You rarely, if ever, should speak to their manager (alone).
99%+ of the time the issue can be resolved between yourselves and you shouldn't need to get management involved at all. You can do so by:
- Better justifying your reasoning.
- Asking questions to get them to better justify their reasoning.
- Compromising. This is probably the most important one. Try to find some middle ground if possible. Also, many issues aren't all that important and for those it's usually best to just let the other person get their way if you can't convince them. This could go a long way to helping you get your way for some particularly important future issue.
- (Politely) making it clear that you won't compromise.
If that didn't work and you really need to get management involved, the way to think of it is getting them to help the two of you resolve your issue, not trying to get your coworker to do what you want.
If you go to their manager (alone), that very much creates the impression that your goal is to get your way by getting your coworker to do what you want rather than to find some solution that's acceptable to both of you.
In general you should speak to management together, as this allows your coworker to also share their reasoning rather than having you just share your side of the issue. You also don't have to go speak to their manager specifically (it could also be your manager), as "help us resolve our issue" isn't specific to either of you, so on the surface there's little reason to favour one manager over the other. I would probably propose the option of either manager to your coworker rather than just one of the two.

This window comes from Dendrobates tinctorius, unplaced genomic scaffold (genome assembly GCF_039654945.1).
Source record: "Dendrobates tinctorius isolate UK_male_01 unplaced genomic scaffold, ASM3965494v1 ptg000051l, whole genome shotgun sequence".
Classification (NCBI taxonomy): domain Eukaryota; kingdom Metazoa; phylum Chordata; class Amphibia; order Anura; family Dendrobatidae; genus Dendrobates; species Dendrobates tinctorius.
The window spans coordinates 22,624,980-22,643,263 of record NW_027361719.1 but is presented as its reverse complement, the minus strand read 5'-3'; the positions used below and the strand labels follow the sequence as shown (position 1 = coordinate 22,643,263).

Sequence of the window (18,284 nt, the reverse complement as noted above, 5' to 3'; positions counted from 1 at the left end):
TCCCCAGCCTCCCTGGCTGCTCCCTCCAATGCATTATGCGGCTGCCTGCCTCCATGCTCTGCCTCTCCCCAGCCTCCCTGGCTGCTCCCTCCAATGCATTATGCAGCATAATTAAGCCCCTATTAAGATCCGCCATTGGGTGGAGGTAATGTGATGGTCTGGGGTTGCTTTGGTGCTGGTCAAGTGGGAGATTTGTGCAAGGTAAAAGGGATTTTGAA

You can speak to your own manager if your coworker refuses to go with you to speak to management, or really at any point before then. Your manager is there to help you resolve issues you encounter in the workplace. This may involve resolving the issues for you, or simply giving advice in terms of what you should do to resolve them yourself. If your manager isn't any help, you can consider asking a different trusted manager for advice, or asking how to resolve your specific situation on this site or a similar one.
If you've tried all of the above and somehow you still haven't found a resolution, then perhaps you can consider speaking to their manager. Since you should already have brought up speaking to management at this point, it would also make sense to tell them you'll speak to their manager. But do make it clear that the goal is to help you find a way to resolve the issue. This may also help change their mind about going with you.
The above applies mostly to conflicts involving differing opinions (broadly speaking).
If you have a "conflict" where they say they're unable to help you with something because they don't have access to some system, for example, this is more an issue of finding the right person to help you (or getting your coworker the access they need) rather than resolving an issue between the two of you. If you believe their manager is the right person to talk to, then do so. Telling your coworker who you're going to talk to, or asking them who you should talk to, would make sense.
If the nature of the conflict is them creating a hostile work environment (e.g. they are harassing you), then that's one of the few times where going to HR would make sense.